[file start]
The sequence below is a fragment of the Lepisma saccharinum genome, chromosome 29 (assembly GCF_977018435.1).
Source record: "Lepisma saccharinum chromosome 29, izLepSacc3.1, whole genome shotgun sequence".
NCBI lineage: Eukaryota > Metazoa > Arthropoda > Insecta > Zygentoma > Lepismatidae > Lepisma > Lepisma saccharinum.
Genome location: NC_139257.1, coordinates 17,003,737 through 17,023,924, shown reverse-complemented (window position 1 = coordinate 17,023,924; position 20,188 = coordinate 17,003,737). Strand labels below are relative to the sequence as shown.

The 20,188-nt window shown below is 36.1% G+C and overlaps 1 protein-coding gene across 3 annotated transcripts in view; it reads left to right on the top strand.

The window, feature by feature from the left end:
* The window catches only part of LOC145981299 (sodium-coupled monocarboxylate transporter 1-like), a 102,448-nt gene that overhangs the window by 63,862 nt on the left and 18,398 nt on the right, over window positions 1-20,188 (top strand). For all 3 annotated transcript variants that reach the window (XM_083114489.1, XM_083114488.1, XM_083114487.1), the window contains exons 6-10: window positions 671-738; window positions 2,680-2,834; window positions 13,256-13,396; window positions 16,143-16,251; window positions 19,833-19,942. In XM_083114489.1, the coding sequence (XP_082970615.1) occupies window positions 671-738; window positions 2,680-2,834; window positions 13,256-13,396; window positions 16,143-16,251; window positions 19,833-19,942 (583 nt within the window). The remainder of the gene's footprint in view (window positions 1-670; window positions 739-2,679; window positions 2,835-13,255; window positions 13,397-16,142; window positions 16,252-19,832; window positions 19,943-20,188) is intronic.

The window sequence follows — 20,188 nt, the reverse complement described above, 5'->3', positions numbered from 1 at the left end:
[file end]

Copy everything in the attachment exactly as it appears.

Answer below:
The sequence below is a fragment of the Lepisma saccharinum genome, chromosome 29 (assembly GCF_977018435.1).
Source record: "Lepisma saccharinum chromosome 29, izLepSacc3.1, whole genome shotgun sequence".
NCBI lineage: Eukaryota > Metazoa > Arthropoda > Insecta > Zygentoma > Lepismatidae > Lepisma > Lepisma saccharinum.
Genome location: NC_139257.1, coordinates 17,003,737 through 17,023,924, shown reverse-complemented (window position 1 = coordinate 17,023,924; position 20,188 = coordinate 17,003,737). Strand labels below are relative to the sequence as shown.

The 20,188-nt window shown below is 36.1% G+C and overlaps 1 protein-coding gene across 3 annotated transcripts in view; it reads left to right on the top strand.

The window, feature by feature from the left end:
* The window catches only part of LOC145981299 (sodium-coupled monocarboxylate transporter 1-like), a 102,448-nt gene that overhangs the window by 63,862 nt on the left and 18,398 nt on the right, over window positions 1-20,188 (top strand). For all 3 annotated transcript variants that reach the window (XM_083114489.1, XM_083114488.1, XM_083114487.1), the window contains exons 6-10: window positions 671-738; window positions 2,680-2,834; window positions 13,256-13,396; window positions 16,143-16,251; window positions 19,833-19,942. In XM_083114489.1, the coding sequence (XP_082970615.1) occupies window positions 671-738; window positions 2,680-2,834; window positions 13,256-13,396; window positions 16,143-16,251; window positions 19,833-19,942 (583 nt within the window). The remainder of the gene's footprint in view (window positions 1-670; window positions 739-2,679; window positions 2,835-13,255; window positions 13,397-16,142; window positions 16,252-19,832; window positions 19,943-20,188) is intronic.

The window sequence follows — 20,188 nt, the reverse complement described above, 5'->3', positions numbered from 1 at the left end: